Alexander was CFO/Managing Director of Havas Germany, one of the leading media agencies for more than seven years. He has extensive experience of the international media markets. Alexander has a total work experience of more than 20 years in many prestigious international companies around “high tech” (Telco, Internet, Medical devices, pharmaceutical and Media). He started his career in the audit firm PriceWaterhouseCoopers (PWC).
Chocolate: in times of crisis, an elixir for business and our psyche
Client interview: Mars Hellas
Milton Papadakis, Ebiquity’s associate in Greece, assesses how the Greek chocolate category bucked the market and retained sales almost intact by not slashing TV budgets during the recession.
Chocolate is one of the very few product categories that can be labeled ‘recession proof.’
During the Greek financial crisis, which has run from 2008 until the present day, almost all FMCG categories have suffered significant losses in sales and been forced to cut promotional budgets. The whole advertising industry cut by 60 percent in this period. But not chocolate.
Konstantinos Kontopoulos, Marketing Manager at Mars Hellas, says that sustained marketing investment behind chocolate has actually helped the category to grow. “Marketing management did its homework,” says Konstantinos.
As well as supporting established product lines with consistent media spend, chocolate companies in Greece have launched new products, increased the number of points of sale per store, increased the number and type of retail outlets, and taken the category to new consumption occasions. Chocolate has also benefited from other categories that have reduced their spend.
It is clear that chocolate plays a special role in our lives, especially in troubled economic times. Mitsi Georgaki, head of Explorer Research, says: “Chocolate is universally agreed to be the ‘taste of joy,’ and so, at times of economic crisis,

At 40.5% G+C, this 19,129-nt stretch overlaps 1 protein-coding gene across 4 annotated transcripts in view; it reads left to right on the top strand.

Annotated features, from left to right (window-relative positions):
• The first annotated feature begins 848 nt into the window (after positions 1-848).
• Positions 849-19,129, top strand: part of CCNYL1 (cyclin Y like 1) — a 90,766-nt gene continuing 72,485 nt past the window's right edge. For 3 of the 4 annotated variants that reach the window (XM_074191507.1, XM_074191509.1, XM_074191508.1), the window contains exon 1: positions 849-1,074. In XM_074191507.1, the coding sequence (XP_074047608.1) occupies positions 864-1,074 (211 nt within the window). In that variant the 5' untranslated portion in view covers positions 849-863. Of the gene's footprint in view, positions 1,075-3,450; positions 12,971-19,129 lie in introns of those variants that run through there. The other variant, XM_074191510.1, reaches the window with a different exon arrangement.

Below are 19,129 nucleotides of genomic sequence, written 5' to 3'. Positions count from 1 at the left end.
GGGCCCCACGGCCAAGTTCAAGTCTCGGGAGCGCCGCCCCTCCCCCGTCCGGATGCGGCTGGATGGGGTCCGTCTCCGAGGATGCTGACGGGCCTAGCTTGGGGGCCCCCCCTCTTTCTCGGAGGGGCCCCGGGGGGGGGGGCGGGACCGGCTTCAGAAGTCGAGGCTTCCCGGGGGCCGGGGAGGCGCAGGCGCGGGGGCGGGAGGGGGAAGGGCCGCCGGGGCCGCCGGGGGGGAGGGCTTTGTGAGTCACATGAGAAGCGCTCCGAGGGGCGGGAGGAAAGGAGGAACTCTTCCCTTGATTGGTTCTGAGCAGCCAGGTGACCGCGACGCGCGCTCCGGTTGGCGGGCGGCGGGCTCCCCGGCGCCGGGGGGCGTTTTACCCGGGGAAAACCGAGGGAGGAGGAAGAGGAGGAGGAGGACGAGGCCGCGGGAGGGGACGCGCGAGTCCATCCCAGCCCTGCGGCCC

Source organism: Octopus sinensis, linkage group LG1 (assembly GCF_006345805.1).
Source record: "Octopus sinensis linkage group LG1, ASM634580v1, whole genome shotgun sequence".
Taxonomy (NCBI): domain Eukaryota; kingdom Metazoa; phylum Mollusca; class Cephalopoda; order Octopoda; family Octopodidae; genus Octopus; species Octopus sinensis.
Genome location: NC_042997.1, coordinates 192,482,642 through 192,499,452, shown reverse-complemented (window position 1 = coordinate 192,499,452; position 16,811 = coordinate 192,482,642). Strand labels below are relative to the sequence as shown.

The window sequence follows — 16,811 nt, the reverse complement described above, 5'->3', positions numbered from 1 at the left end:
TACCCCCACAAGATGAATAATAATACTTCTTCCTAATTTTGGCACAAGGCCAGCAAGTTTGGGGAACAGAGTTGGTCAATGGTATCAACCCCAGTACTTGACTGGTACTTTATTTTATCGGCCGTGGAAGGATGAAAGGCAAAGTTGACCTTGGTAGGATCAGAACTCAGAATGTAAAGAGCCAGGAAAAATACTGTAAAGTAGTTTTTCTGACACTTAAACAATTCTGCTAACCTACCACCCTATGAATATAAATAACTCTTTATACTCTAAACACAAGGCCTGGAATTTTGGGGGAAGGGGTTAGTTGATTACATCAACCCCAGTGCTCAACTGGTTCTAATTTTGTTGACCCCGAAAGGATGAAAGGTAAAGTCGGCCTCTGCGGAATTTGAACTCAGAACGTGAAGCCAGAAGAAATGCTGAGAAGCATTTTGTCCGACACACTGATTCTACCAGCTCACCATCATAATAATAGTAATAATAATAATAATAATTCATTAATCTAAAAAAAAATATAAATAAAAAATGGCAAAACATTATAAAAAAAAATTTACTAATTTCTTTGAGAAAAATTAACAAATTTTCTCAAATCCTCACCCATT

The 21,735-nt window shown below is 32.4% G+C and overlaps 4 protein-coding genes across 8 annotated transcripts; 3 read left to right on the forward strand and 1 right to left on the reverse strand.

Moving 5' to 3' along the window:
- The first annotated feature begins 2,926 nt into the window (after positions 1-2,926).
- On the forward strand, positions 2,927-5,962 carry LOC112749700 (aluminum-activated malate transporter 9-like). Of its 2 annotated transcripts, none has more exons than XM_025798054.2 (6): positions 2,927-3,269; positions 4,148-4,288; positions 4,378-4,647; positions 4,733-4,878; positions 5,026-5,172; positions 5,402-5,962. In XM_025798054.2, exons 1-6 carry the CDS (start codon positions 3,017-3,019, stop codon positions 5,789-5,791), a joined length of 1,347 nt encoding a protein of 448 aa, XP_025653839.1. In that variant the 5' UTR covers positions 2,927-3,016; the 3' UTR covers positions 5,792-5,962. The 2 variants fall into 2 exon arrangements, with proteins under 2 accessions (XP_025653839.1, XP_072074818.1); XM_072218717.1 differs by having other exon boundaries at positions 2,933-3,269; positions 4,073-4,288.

it’s even more important. Its positive effects on physiology have been shown time and again. Chocolate contains substances with psychostimulant properties, affecting functions of the brain associated with mood and behavior. When eating chocolate, endorphins are released: natural opioids with analgesic properties that improve mood.”
Chocolate consumption is also associated with childhood; with tenderness, love, and reward. Throughout our lives we learn to connect chocolate with positive feelings or situations. Our family, our friends, our environment – but also media and advertisements, which show us how chocolate is associated with different positive experiences.
This is why, in a period of economic crisis, when people have fewer sources of pleasure, they turn to small, cheap, everyday pleasures such as chocolate. And not only have chocolate sales held up well – supported by punchy media investment – but a new factor has emerged in Greece: a positive correlation between chocolate consumption and unemployment.
Despite increasing rates of unemployment, chocolate sales have actually increased, with those unable to afford bigger pleasures – such as eating out or holidays – turning to chocolate to help ease the pain.
Our analysis of the key business drivers of the performance of chocolate in Greece since the recession shows the following: